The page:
Los Angeles DUI: Bac Above 0.15 Percent
The California legislature has recognized that not all driving under the influence offenses are the same and that drivers with higher blood alcohol concentrations typically pose a greater risk for accidents and injuries. Under California Vehicle Code Section 23152(b) VC, it is illegal to drive a motor vehicle with a BAC that is 0.08 percent or higher. In 2006, the legislature added California Vehicle Code Section 23578 VC, which provides sentencing enhancements for drivers with BACs above 0.15 percent. As a result, those convicted of DUI with a high BAC can face increased penalties.
A driver’s BAC may not be known at the time of arrest, depending on whether or not he or she decided to take a breath test or a blood test. The results of the breath test are known immediately and the officer handling arrest may write the BAC results on the driver’s notice to appear when he or she is being released from jail. In some cases, the officer may record the BAC results but decline to tell the driver what the results are. If the driver decides to take the blood test, his or her blood sample must be sent out to the crime laboratory for testing and analysis. It may take several weeks to get the blood test results and often a defendant will first receive the blood test results at the time of his or her arraignment.
Before filing criminal charges, the prosecutor will carefully review the incident reports and other relevant evidence. The prosecutor will pay close attention to the driver’s BAC results. If the driver’s BAC is above 0.15 percent, the prosecutor will add the “0.15 percent or higher” allegation when filing the criminal complaint. A BAC of 0.15 percent is nearly double the legal limit and drivers who are at this level of intoxication can be a hazard to themselves and others on the road. If the driver’s BAC was above 0.20 percent, the prosecution can file a different high BAC allegation pursuant to California Vehicle Code Section 23538 VC(b)(2).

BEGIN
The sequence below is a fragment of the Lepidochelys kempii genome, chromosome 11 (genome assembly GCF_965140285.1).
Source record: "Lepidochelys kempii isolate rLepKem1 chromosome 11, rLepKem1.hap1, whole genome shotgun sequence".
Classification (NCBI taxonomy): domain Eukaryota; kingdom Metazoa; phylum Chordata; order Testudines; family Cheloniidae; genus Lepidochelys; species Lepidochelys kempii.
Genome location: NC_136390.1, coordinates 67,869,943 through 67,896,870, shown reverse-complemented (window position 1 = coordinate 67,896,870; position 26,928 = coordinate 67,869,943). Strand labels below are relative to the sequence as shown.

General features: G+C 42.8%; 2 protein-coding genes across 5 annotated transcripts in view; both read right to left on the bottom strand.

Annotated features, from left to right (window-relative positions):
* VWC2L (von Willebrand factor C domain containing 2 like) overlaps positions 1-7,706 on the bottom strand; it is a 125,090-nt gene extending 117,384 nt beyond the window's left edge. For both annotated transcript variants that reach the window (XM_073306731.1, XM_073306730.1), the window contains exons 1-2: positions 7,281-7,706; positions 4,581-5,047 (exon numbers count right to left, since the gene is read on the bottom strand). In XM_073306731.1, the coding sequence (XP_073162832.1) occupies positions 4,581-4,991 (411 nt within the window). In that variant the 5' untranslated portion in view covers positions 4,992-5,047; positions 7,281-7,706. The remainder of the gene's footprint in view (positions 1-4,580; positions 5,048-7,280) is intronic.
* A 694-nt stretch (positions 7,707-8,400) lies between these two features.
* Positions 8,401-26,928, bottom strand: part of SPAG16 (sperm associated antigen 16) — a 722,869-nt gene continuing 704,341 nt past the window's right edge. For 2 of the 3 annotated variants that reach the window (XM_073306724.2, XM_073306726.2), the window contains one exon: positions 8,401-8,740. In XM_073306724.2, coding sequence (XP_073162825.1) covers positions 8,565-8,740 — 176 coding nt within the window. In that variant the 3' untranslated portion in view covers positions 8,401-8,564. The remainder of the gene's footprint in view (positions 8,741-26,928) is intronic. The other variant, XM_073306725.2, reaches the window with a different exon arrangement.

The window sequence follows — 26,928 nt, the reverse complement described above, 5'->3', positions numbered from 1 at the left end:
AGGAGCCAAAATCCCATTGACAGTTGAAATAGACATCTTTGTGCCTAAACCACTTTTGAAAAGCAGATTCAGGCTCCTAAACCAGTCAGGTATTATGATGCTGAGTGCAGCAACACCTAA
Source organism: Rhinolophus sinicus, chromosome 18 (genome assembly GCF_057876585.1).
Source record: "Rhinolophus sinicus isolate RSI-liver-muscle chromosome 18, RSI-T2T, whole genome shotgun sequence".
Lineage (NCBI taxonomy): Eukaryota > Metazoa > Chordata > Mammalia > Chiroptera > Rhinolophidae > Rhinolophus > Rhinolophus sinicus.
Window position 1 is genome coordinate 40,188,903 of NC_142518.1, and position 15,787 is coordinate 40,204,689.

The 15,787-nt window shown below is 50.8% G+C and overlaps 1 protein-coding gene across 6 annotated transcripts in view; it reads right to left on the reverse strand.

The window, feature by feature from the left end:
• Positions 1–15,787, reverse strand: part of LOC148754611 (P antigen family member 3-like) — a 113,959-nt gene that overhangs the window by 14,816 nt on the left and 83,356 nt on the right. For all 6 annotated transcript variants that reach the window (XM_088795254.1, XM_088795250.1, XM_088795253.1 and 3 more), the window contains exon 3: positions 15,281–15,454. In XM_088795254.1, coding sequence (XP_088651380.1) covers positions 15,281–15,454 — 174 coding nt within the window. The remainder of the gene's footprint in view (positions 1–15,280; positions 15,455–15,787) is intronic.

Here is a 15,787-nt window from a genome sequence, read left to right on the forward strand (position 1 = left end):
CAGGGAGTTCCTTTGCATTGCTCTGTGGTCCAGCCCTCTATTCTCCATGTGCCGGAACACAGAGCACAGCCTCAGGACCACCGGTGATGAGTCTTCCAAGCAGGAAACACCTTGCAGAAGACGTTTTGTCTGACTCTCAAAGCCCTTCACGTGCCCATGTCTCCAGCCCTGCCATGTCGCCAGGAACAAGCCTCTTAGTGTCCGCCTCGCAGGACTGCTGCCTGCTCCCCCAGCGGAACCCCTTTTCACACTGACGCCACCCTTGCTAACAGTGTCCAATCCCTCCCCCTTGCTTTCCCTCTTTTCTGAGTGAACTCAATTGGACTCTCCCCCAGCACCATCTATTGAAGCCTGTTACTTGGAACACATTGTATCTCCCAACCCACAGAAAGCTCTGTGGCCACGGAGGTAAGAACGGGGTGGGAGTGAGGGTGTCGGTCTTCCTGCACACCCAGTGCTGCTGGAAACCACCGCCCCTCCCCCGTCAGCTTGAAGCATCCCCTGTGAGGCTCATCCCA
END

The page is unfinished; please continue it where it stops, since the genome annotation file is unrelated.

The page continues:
Prosecutors and judges take high BAC DUIs very seriously. Drivers who are convicted of DUI with the 0.15 percent allegation may be required to take either the AB762 class, which is six months long, or the AB1353 class, which is nine months long. In addition to a longer alcohol education class, the defendant may be assigned additional terms of probation, including jail time, community service or community labor hours, programs such as the Hospital and Morgue (“HAM”) or MADD Victim Impact Panel (“VIP”) or any other requirement that the judge may determine to be appropriate.
The DMV does not issue a longer administrative driver’s license suspension for drivers with high BACs, but it is important to remember that the DMV will not fully restore driving privileges until a driver has completed his or her mandatory alcohol education program. This means that if a driver is required to complete the six month class or the nine month class, he or she will have a suspended or restricted license for a longer period of time. In Los Angeles County, this also means that a driver will have to have an Ignition Interlock Device (“IID”) in his or her vehicle for a longer period of time.
If you have been arrested for DUI and believe you had a high BAC, it is crucial that you speak with a Los Angeles DUI Attorney immediately. As a former Deputy District Attorney with over 14 years of prosecutorial experience, Los Angeles DUI Attorney Michael Kraut is highly effective at representing DUI defendants regardless of their BAC results.
For more information about Los Angeles DUI with a BAC above 0.15 percent, and to schedule your free consultation, contact Los Angeles DUI Lawyer Michael Kraut at the Kraut Law Group located at 6255 Sunset Boulevard, Suite 1480, Los Angeles, CA 90028. Mr. Kraut can be reached 24/7 at 888-334-6344 or 323-464-6453.
Thank you Mike for helping my son.